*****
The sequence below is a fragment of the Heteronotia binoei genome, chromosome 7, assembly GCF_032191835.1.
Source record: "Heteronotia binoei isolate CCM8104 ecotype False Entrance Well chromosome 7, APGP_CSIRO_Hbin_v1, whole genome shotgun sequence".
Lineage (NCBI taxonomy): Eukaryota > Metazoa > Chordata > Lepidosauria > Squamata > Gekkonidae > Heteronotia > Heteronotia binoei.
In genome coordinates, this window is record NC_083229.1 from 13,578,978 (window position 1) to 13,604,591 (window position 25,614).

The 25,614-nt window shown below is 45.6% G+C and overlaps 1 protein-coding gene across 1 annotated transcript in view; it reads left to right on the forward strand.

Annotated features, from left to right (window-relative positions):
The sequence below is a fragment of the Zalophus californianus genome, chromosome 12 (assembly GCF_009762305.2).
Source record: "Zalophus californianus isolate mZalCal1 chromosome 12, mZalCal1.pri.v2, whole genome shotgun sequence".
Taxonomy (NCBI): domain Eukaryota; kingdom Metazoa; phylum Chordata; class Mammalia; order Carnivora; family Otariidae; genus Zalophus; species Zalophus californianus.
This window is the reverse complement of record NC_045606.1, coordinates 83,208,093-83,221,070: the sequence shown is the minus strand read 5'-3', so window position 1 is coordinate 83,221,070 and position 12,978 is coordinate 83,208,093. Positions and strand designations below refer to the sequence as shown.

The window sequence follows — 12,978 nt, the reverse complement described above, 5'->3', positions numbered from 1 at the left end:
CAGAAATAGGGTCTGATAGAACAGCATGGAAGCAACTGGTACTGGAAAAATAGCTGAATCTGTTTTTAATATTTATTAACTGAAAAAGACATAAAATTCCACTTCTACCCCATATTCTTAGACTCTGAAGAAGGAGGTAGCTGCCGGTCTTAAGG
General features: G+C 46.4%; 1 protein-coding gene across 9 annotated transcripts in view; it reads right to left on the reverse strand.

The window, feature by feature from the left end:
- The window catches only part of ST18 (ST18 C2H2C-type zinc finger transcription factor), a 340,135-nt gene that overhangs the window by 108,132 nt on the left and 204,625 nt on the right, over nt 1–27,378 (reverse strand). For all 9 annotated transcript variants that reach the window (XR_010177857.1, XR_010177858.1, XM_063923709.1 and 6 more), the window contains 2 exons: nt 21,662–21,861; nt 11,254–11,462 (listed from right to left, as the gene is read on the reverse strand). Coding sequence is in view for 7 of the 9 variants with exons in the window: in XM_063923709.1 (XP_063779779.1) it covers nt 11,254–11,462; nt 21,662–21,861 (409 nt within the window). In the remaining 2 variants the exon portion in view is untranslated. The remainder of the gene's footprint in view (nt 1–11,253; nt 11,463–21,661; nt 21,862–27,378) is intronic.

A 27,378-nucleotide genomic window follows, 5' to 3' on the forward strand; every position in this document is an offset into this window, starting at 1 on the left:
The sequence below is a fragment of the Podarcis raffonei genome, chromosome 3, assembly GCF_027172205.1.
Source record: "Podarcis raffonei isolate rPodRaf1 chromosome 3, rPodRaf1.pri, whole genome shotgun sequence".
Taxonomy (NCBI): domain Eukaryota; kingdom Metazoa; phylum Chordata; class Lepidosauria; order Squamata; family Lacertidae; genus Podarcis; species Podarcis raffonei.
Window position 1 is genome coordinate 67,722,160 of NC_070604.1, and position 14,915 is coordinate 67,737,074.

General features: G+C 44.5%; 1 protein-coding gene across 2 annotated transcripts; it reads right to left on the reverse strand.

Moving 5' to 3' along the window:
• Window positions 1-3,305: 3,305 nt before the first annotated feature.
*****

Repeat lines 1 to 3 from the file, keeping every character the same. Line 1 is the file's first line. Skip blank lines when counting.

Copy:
The sequence below is a fragment of the Heteronotia binoei genome, chromosome 7, assembly GCF_032191835.1.
Source record: "Heteronotia binoei isolate CCM8104 ecotype False Entrance Well chromosome 7, APGP_CSIRO_Hbin_v1, whole genome shotgun sequence".
Lineage (NCBI taxonomy): Eukaryota > Metazoa > Chordata > Lepidosauria > Squamata > Gekkonidae > Heteronotia > Heteronotia binoei.